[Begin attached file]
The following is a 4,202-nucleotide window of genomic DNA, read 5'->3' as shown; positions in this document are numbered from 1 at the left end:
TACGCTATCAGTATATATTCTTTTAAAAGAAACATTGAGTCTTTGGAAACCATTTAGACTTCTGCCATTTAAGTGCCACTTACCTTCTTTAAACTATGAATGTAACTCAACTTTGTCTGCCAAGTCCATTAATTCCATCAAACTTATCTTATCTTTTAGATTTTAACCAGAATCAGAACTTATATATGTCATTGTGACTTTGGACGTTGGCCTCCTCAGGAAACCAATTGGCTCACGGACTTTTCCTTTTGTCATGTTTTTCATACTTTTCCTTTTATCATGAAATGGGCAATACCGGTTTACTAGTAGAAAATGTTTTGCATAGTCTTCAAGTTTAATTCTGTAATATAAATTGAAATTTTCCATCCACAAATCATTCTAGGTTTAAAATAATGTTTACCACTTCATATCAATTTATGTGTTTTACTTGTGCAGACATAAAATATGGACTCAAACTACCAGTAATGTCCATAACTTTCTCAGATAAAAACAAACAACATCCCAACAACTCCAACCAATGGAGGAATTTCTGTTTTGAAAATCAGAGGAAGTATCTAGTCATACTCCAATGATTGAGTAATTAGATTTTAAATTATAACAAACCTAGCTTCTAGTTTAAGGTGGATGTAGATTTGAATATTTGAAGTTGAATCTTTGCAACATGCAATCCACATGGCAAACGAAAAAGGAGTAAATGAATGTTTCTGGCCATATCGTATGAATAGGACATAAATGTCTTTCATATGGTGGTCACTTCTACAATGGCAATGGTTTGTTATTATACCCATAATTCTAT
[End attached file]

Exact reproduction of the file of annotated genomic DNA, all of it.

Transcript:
The following is a 4,202-nucleotide window of genomic DNA, read 5'->3' as shown; positions in this document are numbered from 1 at the left end:
TACGCTATCAGTATATATTCTTTTAAAAGAAACATTGAGTCTTTGGAAACCATTTAGACTTCTGCCATTTAAGTGCCACTTACCTTCTTTAAACTATGAATGTAACTCAACTTTGTCTGCCAAGTCCATTAATTCCATCAAACTTATCTTATCTTTTAGATTTTAACCAGAATCAGAACTTATATATGTCATTGTGACTTTGGACGTTGGCCTCCTCAGGAAACCAATTGGCTCACGGACTTTTCCTTTTGTCATGTTTTTCATACTTTTCCTTTTATCATGAAATGGGCAATACCGGTTTACTAGTAGAAAATGTTTTGCATAGTCTTCAAGTTTAATTCTGTAATATAAATTGAAATTTTCCATCCACAAATCATTCTAGGTTTAAAATAATGTTTACCACTTCATATCAATTTATGTGTTTTACTTGTGCAGACATAAAATATGGACTCAAACTACCAGTAATGTCCATAACTTTCTCAGATAAAAACAAACAACATCCCAACAACTCCAACCAATGGAGGAATTTCTGTTTTGAAAATCAGAGGAAGTATCTAGTCATACTCCAATGATTGAGTAATTAGATTTTAAATTATAACAAACCTAGCTTCTAGTTTAAGGTGGATGTAGATTTGAATATTTGAAGTTGAATCTTTGCAACATGCAATCCACATGGCAAACGAAAAAGGAGTAAATGAATGTTTCTGGCCATATCGTATGAATAGGACATAAATGTCTTTCATATGGTGGTCACTTCTACAATGGCAATGGTTTGTTATTATACCCATAATTCTAT